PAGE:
NABP has raised the fees for the NAPLEX and Multistate Pharmacy Jurisprudence Examination, effective New Year's Day. The new NAPLEX fee is $430, up 19%. The MPJE will cost $170, a 31% increase. The fee hikes are due to higher costs charged by the firm administering the tests, according to NABP. For more information, go to .

Testim improves sexual function

The FDA has approved a testosterone replacement therapy gel (Testim, Auxilium Pharmaceuticals) for the treatment of low testosterone levels. The novel topical formulation supplements low levels of testosterone in men. The FDA based its approval on the largest clinical trials ever conducted in testosterone replacement therapy. The studies involved 644 hypogonadal men treated at more than 70 centers in six countries. The manufacturer found that Testim normalized testosterone levels and improved sexual dysfunction and other symptoms associated with low testosterone. The company's development program for Testim also included the largest placebo- controlled testosterone replacement trial ever conducted, with more than 400 patients enrolled at 43 centers throughout the country. Regulatory clearance for Testim was received only 22 months after initial product development. Testim is Auxilium's first commercial product.

Cardinal Health's plan to buy Syncor in peril

Cardinal Health's plan to buy Syncor International is in danger because Cardinal discovered Syncor officials made possibly illegal payments to customers in several foreign countries, including China and Taiwan. Syncor, Woodland Hills, Calif., is a nuclear pharmacy company.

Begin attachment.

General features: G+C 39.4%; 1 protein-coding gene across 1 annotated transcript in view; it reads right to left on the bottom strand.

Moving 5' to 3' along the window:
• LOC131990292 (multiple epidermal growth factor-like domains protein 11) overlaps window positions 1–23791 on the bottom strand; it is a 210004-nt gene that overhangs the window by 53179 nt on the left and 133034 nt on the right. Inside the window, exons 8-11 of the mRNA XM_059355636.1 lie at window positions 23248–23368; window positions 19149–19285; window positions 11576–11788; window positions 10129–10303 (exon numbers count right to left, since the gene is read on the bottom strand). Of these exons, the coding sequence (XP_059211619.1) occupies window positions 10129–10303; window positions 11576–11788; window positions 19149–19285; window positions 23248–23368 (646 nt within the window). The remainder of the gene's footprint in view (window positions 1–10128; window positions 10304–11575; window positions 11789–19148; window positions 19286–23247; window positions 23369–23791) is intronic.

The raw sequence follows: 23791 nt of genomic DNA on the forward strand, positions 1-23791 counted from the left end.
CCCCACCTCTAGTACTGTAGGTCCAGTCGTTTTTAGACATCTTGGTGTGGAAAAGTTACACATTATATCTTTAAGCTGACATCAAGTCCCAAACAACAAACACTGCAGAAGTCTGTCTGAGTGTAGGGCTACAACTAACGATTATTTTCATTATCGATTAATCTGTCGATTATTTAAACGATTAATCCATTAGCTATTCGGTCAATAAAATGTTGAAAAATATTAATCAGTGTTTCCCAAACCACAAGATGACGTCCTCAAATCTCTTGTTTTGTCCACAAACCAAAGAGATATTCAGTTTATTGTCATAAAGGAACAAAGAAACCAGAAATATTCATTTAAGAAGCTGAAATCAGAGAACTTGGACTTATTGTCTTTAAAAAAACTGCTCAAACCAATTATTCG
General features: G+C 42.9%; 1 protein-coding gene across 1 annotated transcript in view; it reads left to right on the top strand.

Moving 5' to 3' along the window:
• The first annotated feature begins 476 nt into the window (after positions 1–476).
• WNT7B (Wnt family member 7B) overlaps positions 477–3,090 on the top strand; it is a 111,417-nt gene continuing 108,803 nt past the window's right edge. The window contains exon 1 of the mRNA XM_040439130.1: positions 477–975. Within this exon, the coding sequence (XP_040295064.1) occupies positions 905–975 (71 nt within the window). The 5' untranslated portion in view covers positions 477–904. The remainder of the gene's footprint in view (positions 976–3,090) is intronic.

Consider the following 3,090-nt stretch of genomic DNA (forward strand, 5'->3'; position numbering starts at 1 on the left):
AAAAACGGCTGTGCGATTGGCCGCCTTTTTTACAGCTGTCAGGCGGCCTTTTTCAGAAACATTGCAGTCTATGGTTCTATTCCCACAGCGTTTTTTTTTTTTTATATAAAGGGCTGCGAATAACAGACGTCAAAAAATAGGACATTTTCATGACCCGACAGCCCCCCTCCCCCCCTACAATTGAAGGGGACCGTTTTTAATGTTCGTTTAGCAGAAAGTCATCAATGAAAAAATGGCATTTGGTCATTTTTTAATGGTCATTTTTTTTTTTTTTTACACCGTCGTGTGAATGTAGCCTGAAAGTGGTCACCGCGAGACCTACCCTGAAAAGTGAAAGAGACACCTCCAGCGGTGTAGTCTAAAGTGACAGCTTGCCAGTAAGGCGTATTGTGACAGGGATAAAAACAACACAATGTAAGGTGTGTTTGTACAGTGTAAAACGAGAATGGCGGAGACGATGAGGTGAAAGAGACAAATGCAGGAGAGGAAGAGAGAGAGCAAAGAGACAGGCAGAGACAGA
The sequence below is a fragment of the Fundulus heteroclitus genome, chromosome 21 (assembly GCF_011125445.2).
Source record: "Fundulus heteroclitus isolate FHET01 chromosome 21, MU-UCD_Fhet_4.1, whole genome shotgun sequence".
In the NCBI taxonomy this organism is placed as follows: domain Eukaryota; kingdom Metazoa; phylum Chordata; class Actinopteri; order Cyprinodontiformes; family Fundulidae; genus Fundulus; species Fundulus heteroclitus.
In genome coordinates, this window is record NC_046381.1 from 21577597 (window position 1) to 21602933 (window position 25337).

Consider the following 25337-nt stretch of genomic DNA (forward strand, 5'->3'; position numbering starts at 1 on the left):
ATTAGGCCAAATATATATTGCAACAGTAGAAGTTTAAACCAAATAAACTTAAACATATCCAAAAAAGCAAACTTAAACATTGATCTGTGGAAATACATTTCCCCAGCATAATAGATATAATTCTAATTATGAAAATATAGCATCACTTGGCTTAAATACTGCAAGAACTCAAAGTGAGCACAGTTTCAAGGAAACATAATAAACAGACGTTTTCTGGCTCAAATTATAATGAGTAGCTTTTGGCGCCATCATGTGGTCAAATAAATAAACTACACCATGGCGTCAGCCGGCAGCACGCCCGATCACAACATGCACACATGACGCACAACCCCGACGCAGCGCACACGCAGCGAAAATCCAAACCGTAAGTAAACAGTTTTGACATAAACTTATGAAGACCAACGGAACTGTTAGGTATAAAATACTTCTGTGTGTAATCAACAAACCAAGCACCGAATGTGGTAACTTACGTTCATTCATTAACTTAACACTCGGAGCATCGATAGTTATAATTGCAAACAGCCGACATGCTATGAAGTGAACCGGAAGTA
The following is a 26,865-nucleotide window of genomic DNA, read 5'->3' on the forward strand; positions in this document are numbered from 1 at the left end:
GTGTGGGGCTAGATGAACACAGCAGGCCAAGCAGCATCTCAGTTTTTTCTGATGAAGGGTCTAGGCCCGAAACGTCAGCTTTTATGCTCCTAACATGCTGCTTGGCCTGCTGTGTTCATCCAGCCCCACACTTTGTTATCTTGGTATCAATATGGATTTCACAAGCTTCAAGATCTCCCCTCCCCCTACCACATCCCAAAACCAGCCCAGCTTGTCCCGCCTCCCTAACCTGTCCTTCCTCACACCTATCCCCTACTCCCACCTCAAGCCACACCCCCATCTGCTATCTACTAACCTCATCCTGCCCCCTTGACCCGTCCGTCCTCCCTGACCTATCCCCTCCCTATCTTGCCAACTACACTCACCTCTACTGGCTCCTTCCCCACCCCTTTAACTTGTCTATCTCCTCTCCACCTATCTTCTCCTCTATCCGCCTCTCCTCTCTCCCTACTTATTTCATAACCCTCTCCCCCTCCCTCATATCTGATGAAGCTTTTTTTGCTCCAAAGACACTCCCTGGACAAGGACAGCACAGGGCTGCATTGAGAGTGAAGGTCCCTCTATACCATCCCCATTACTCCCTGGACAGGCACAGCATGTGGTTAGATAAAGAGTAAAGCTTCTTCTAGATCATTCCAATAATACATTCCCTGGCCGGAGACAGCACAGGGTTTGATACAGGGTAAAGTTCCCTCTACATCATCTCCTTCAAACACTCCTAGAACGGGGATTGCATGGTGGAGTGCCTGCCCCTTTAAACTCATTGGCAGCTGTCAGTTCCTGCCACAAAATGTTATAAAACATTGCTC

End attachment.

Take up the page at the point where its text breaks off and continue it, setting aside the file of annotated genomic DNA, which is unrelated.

Pravastatin OK'd for pediatric patients

The FDA has approved pravastatin (Pravachol, Bristol-Myers Squibb) for the treatment of heterozygous familial hypercholesterolemia in pediatric patients eight years and older. This new indication offers an additional treatment option for children whose LDL cholesterol levels exceed acceptable limits following an adequate trial of diet modification. The FDA based its approval on the results of clinical trials that Bristol-Myers Squibb conducted at the agency's request. In return for complying with this request, the company was granted a six-month extension to its pravastatin exclusivity, through April 2006.

FDA approves generic Prilosec

Schwarz Pharma, a wholly owned subsidiary of Kremers Urban Development Co. (KUDCo), has received final FDA approval to market its 10- and 20-mg strengths of omeprazole, the generic version of Prilosec, manufactured by AstraZeneca. The approval follows an agreement with Andrx Pharmaceuticals and GenPharm Inc. In accordance with the agreement, Andrx and GenPharm have relinquished their six-month marketing exclusivity, allowing the FDA to issue final approval for KUDCo's version of Prilosec to be made available to U.S. consumers. Impax Laboratories has also been granted approval by the FDA to market 10- and 20-mg strengths of omeprazole as well as tentative approval for its 40-mg strength of the drug.


Marina Marketos. Latelines. Drug Topics 2002;22:4.